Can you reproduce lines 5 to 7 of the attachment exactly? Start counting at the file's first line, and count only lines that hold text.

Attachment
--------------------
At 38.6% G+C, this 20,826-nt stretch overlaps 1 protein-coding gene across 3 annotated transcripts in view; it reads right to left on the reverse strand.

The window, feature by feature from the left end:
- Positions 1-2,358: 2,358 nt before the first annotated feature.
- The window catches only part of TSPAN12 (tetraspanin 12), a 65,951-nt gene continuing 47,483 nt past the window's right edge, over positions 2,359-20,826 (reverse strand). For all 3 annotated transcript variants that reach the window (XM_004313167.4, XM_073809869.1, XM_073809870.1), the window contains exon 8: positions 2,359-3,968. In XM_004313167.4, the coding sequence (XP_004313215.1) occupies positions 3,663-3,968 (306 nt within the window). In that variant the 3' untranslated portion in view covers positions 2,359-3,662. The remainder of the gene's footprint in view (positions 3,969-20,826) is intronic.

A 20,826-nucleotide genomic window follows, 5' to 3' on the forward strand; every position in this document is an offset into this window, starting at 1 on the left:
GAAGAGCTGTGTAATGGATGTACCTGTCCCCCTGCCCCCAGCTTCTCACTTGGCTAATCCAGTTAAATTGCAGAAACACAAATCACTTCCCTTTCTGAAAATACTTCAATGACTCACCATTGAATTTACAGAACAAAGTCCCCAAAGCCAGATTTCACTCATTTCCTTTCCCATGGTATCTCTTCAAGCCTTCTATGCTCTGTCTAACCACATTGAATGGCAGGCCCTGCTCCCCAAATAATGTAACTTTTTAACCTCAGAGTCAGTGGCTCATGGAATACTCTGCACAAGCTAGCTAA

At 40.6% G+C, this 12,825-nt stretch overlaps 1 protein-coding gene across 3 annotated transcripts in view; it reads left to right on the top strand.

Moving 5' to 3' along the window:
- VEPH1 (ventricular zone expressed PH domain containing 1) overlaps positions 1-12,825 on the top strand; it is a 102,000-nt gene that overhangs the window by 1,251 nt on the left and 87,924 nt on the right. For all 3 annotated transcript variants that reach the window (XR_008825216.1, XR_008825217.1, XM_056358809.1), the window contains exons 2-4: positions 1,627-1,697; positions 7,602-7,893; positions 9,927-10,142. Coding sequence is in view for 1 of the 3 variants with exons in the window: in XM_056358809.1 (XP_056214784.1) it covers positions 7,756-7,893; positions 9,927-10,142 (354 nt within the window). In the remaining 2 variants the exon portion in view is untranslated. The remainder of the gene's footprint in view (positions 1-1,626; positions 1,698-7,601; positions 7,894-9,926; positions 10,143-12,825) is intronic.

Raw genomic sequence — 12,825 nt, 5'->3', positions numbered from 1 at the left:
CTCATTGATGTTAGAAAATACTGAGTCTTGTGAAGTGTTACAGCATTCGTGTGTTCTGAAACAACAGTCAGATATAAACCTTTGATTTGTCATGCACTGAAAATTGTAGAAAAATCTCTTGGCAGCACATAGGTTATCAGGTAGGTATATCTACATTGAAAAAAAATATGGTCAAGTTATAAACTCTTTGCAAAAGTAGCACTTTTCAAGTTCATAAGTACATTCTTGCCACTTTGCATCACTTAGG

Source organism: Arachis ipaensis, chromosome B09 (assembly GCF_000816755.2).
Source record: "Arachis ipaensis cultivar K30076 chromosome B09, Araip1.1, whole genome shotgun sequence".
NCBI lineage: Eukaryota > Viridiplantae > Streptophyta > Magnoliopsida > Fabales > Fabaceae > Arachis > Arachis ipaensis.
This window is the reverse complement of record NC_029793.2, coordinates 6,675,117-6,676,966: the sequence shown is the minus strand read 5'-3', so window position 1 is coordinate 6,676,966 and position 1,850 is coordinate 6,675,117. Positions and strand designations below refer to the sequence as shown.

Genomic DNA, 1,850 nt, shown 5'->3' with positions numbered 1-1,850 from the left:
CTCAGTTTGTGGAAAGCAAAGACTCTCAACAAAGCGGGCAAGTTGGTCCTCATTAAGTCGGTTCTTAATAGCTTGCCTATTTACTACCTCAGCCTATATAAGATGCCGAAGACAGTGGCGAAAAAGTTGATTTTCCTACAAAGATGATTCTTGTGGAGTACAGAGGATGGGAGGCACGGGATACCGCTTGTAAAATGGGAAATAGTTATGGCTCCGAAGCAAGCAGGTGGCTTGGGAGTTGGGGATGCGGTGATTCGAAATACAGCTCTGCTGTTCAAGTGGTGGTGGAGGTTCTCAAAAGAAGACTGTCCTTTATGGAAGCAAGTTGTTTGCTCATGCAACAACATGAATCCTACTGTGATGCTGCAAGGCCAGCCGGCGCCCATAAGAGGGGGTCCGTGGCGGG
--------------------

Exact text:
A 20,826-nucleotide genomic window follows, 5' to 3' on the forward strand; every position in this document is an offset into this window, starting at 1 on the left:
GAAGAGCTGTGTAATGGATGTACCTGTCCCCCTGCCCCCAGCTTCTCACTTGGCTAATCCAGTTAAATTGCAGAAACACAAATCACTTCCCTTTCTGAAAATACTTCAATGACTCACCATTGAATTTACAGAACAAAGTCCCCAAAGCCAGATTTCACTCATTTCCTTTCCCATGGTATCTCTTCAAGCCTTCTATGCTCTGTCTAACCACATTGAATGGCAGGCCCTGCTCCCCAAATAATGTAACTTTTTAACCTCAGAGTCAGTGGCTCATGGAATACTCTGCACAAGCTAGCTAA

At 40.6% G+C, this 12,825-nt stretch overlaps 1 protein-coding gene across 3 annotated transcripts in view; it reads left to right on the top strand.